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  1. #11
    Ian Grant's Avatar
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    Quote Originally Posted by RalphLambrecht View Post
    As I said, It's a size and weight consideration.
    That makes sense.

    That accounts for why my 9x12 Patent Etui's - the smallest, lightest LF cameras ever made use 3/8" tripods threads, and my 10x8 Agfa Ansco Commercial View camera uses 1/4"

    Ian

  2. #12
    David A. Goldfarb's Avatar
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    I don't think that historically it's a size and weight consideration. My tiny Voigtlander Perkeo II 6x6 folder has a 3/8" socket, and that's pretty common on other 1950s European medium format folders. My 1890s 11x14" American Optical field camera is 1/4".

    Of course with a 3/8" socket, it's easy to add a bushing for 1/4", while the reverse adapter doesn't usually provide as good a support, so I would think that that would be another factor.
    flickr--http://www.flickr.com/photos/davidagoldfarb/
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  3. #13
    RalphLambrecht's Avatar
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    I'm not aware of any modern 35mm camera with a thread larger than 1/4". Most MF cameras I'm familiar with have 1/4" and/or 3/8", and many LF cameras have 3/8" with a feature to insert a 1/4" thread. Of course, there are always exceptions (and people eager to point them out), but their is an obvious trend of size and weight towards larger threads, and it makes sense to use a larger thread for an increased holding-power requirement. This seems to be supported by a historic trend with older (and larger) cameras having larger threads, because I haven't seen any 1/4" threads prior to the introduction of the Leica.

    Here is a quote from Wikepedia on the subject:

    http://en.wikipedia.org/wiki/Tripod_(photography)

    The historic standard threading for the bolt that attaches the camera to the tripod is 1/4"-20tpi (threads per inch) British Standard Whitworth (Whitworth or BSW) for smaller cameras or 3/8"-16tpi BSW for larger cameras and pan/tilt heads.
    Regards

    Ralph W. Lambrecht
    www.darkroomagic.comrorrlambrec@ymail.com[/URL]
    www.waybeyondmonochrome.com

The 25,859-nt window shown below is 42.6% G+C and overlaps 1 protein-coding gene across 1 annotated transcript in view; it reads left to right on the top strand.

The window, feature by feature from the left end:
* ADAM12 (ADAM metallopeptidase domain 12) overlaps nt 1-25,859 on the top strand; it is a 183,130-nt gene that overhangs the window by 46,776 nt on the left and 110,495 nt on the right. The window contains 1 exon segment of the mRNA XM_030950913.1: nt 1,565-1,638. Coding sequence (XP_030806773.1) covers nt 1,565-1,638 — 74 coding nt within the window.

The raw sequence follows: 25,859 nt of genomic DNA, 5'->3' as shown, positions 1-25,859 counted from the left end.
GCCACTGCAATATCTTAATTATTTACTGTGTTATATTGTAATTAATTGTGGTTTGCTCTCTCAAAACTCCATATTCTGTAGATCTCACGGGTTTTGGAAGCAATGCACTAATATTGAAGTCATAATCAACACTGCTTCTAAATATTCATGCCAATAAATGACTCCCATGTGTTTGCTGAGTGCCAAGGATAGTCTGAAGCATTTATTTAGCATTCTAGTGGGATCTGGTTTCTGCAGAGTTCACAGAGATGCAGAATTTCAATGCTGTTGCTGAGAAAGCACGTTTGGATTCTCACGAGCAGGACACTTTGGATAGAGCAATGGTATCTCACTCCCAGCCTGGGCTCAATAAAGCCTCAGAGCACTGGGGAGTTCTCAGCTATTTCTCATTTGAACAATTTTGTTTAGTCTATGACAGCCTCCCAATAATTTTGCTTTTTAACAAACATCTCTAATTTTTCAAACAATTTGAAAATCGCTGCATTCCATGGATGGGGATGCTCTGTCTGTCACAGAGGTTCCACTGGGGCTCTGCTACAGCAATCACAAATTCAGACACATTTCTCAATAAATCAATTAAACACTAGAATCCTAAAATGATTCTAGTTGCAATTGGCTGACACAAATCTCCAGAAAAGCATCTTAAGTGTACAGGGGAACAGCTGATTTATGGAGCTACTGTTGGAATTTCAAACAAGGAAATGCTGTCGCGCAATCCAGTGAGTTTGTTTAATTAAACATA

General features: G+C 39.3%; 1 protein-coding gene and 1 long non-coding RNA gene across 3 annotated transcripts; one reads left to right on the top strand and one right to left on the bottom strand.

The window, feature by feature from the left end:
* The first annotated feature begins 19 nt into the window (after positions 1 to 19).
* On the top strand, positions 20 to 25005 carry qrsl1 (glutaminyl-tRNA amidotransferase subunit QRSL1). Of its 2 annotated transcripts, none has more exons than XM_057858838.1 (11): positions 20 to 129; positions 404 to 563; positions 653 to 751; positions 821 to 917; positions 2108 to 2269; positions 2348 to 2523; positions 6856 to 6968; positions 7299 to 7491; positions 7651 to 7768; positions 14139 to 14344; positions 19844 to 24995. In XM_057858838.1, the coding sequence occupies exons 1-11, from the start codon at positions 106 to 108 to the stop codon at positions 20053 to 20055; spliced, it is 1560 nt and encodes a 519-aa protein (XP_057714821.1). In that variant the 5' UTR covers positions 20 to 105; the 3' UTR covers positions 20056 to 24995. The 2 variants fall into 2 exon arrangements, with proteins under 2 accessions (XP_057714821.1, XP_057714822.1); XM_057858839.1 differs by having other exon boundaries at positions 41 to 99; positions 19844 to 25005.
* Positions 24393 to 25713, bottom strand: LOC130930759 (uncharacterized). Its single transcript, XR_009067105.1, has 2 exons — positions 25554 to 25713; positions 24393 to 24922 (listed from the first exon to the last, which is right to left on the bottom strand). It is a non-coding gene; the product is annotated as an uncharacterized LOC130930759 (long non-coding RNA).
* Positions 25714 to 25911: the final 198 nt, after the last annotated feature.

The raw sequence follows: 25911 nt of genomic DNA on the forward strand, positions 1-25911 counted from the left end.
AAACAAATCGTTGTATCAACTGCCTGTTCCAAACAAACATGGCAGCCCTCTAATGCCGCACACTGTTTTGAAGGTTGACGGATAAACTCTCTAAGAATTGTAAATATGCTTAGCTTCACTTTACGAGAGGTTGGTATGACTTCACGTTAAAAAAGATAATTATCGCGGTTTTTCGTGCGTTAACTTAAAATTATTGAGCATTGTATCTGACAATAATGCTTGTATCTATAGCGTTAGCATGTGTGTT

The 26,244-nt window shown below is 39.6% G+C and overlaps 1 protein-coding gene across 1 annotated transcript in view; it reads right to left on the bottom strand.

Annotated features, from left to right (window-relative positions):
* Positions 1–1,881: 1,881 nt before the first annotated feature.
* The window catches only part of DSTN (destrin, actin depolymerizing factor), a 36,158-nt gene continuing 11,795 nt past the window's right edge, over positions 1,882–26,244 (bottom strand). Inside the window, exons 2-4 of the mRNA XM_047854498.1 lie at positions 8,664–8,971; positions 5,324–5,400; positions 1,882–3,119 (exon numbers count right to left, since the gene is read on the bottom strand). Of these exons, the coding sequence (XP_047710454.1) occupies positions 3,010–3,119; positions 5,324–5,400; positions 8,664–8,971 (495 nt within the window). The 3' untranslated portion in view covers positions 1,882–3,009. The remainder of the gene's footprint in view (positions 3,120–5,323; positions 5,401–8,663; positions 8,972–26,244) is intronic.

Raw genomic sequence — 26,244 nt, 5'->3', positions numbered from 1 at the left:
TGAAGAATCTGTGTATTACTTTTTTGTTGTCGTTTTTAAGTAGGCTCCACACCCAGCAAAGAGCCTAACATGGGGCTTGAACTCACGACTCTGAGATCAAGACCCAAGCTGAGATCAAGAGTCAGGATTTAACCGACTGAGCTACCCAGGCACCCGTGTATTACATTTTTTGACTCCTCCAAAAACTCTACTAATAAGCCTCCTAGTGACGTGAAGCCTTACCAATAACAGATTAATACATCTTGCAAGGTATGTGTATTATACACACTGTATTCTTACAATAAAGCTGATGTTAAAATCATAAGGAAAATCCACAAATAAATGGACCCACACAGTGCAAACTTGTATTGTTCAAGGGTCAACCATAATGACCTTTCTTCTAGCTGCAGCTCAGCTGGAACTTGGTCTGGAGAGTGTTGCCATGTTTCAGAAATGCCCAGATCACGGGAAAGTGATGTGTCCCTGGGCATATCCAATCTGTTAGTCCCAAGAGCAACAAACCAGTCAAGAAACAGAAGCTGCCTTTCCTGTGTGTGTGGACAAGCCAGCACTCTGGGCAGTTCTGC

4. #14
    Ian Grant's Avatar
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    Quote Originally Posted by RalphLambrecht View Post
    This seems to be supported by a historic trend with older (and larger) cameras having larger threads, because I haven't seen any 1/4" threads prior to the introduction of the Leica.
    The 1890's British Quarter plate camera that I've just restored has a 1/4" thread as do some of my other early cameras, but my pre-WWII German cameras all use 3/8" except for my Leica. I think my first Rolleicord was 3/8" as well. It may well have been a preference in the German camera industry.

    Mamiya certainly used 3/8 on some of their MF cameras up until the mid 70's.

    Ian

  5. #15

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    My Zork C has a 3/8 thread

  6. #16

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    My 500cm has both 1/4,3/8 thread.

  7. #17
    David A. Goldfarb's Avatar
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    What's the shear strength of a 1/4" steel or even brass bolt? Plenty to hold just about any camera that one person can lift, I suspect, with room to spare for leverage with long lenses. It seems logical to think that we need a larger bolt for a bigger camera, and contemporary large format camera makers tend to follow that reasoning, but I suspect that there are more arbitrary factors (like regional norms) at play in the history of the standard thread sizes, considering that the larger thread really isn't necessary at all for anything short of a camera that could also pass as furniture.
    flickr--http://www.flickr.com/photos/davidagoldfarb/
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  8. #18
    Ian Grant's Avatar
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    Another factor David is that many older plate camera's had their own detachable legs, and never had a tripod mount at all.

    Ian

  9. #19
    Roger Thoms's Avatar
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    Don't know, but I choose 3/8x16 for my pinhole camera, certainly don't want it flying off the tripod. Biggers better right.

    Roger

  10. #20
    Ian Grant's Avatar
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    Quote Originally Posted by rtbadman View Post
    Don't know, but I choose 3/8x16 for my pinhole camera, certainly don't want it flying off the tripod. Biggers better right.

    Roger
    Many tripods don't (& can't) use a 3/8" thread these days and adding an adaptor is adding a weaker link.

    Ian

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